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As a writer, you can never predict what will touch people. You can only do your best to tell your story with skill, precision and heart. My writing teacher, Marjorie Hudson (author of Accidental Birds in the Carolinas) encourages students to ‘find their territory’, to explore the kinds of unique themes and challenges that only they can write about.

The relationship with my mother is definitely my territory. In last December’s ‘My View’ column for The Chapel Hill News, I wrote about a snippet of my mother’s life which involved a great act of courage that changed the course of our lives (‘My Mother’s Gift’). When I was eight, my mother left my abusive stepfather and started her life over. Due to her actions, some serendipity and innovative social service programming we (my mother, sister and I) came to live in a special program for battered women and their children at The President Hotel, in Manhattan.  The program was a partnership with the city of New York and the President Hotel.

I received the highest number of responses from this column, more than any other I have written. I also had lengthy conversations with friends who read the column. I’ve been reflecting on what people shared with me and the questions that linger.

I was touched by many comments from women who had mothers that stayed with abusive partners, who were unable or unwilling to leave. A representative remark was “I’ve always wished that my mother had the courage to do what yours did.” These daughters have spent a lifetime trying to understand and cope with the consequences of growing up in a violent household. Some later became active in women’s issues:  “I grew up in a battering household, found feminism in my 40s and served on several boards advocating and helping women.”

I also heard from several readers whose mothers did leave. One said, “My mother did the same for me and my brother. Hooray for women who break the cycle of violence and give their children hope.” Therapists and health providers wrote to say that they work with many abused women and it is still very challenging for many women to leave. They hoped some would see my story and make a change. Others also thought my story might help other women. A friend said on my Facebook page “Stories such as these need to be told so [that] others’ can ‘keep on keeping on,’ when they feel all hope is lost…”

Our individual stories are always connected specific and historical eras. Having conversations with peers reminded me that I am part of the first generation of women (and men) whose mothers could  make a choice to leave an abusive relationship and potentially find societal support (and possibly resources), instead of condemnation.  Second wave feminist activism of the early 1970s placed the issue of ‘battering’ front and center in the national spotlight. Advocates were able to recast battering from a private, personal problem to a public one that needed addressing.  Previously, women, as a social group, did not have the public support to leave abusive men. Many women like my mother were making history in small, individual ways and empowering their daughters to question the status quo.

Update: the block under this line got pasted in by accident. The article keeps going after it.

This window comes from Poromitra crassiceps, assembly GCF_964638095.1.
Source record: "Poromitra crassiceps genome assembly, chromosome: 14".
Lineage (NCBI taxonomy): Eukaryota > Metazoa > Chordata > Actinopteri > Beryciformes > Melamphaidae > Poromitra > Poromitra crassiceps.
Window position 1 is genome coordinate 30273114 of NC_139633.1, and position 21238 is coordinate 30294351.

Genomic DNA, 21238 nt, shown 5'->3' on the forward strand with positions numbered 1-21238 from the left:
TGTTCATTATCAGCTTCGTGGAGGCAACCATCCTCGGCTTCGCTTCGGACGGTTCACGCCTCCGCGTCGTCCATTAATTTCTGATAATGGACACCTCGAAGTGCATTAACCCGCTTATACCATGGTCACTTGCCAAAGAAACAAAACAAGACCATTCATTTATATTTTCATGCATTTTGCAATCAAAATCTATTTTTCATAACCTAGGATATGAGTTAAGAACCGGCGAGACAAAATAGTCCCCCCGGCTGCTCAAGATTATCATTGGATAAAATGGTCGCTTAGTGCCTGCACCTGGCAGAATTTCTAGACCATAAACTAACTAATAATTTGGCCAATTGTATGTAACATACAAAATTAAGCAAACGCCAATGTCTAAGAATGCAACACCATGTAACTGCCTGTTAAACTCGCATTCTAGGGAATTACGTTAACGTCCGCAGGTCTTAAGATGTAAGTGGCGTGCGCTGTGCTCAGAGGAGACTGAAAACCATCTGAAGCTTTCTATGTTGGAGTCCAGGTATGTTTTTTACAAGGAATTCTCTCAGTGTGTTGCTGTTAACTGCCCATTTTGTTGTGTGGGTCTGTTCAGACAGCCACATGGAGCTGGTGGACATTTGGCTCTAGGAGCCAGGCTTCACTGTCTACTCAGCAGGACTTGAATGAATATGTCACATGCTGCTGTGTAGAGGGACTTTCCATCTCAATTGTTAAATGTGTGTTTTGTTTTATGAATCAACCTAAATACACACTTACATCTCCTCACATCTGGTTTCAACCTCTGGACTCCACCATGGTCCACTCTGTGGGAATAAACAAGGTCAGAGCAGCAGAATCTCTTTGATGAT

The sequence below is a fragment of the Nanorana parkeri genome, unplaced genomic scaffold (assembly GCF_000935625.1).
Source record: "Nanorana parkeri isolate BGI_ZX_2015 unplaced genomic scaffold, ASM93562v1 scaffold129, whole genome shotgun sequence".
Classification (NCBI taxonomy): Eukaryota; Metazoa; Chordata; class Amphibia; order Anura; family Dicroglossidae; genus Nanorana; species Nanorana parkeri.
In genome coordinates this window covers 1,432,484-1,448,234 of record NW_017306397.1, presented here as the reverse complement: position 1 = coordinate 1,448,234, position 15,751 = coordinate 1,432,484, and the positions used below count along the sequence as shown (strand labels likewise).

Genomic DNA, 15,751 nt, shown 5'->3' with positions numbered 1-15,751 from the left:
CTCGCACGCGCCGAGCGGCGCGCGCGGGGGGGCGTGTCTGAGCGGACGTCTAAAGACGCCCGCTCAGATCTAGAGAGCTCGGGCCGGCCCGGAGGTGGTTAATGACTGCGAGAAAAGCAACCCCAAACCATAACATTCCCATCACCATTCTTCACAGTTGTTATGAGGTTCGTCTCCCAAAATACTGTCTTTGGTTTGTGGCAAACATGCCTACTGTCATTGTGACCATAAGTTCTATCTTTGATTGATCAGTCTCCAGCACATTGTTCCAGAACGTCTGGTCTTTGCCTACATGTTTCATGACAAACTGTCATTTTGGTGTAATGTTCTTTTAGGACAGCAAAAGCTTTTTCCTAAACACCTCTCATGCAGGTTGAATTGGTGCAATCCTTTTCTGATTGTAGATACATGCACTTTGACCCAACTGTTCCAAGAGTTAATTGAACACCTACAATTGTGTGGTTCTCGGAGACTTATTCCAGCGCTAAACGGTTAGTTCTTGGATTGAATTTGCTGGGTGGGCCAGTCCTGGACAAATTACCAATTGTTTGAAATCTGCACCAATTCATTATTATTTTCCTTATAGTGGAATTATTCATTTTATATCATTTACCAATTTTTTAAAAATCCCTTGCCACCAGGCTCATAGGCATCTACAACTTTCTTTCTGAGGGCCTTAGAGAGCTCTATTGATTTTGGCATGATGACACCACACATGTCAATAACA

And, finally there were practical things that people wanted to know, too. I talked about taking my cherished Bionic Woman doll with me when leaving my stepfather—some wanted to know if I still have the doll. I do! She sits in a special place in my home office.  She lost a foot at some point while I lived at the hotel.  She’s a survivor, just like my sister and I.

I received lots of questions about The President Hotel. How did I get along at the hotel? What were the other mothers and children like? These questions have stimulated more for me including:  How many private-public programs like the President Hotel existed in Manhattan and other cities? How did they get dreamed up and funded? What happened to the other mothers and children that I met? What did they make of their lives? Clearly, I’ve got lots more research to do!

Writing about my time at The President Hotel and what happened to my mother later is part of my territory.  My mother saved my and my sister’s physical and emotional lives by removing us from that home. Many many years later, I would save my mother’s life and give her a fresh beginning, but that is for another story.

(this piece is adapted from a February ‘My View’ column that was published in the Chapel Hill News)


Michele Tracy Berger

Michele Tracy Berger

Author, Academic, Creativity Expert I'm an award winning writer.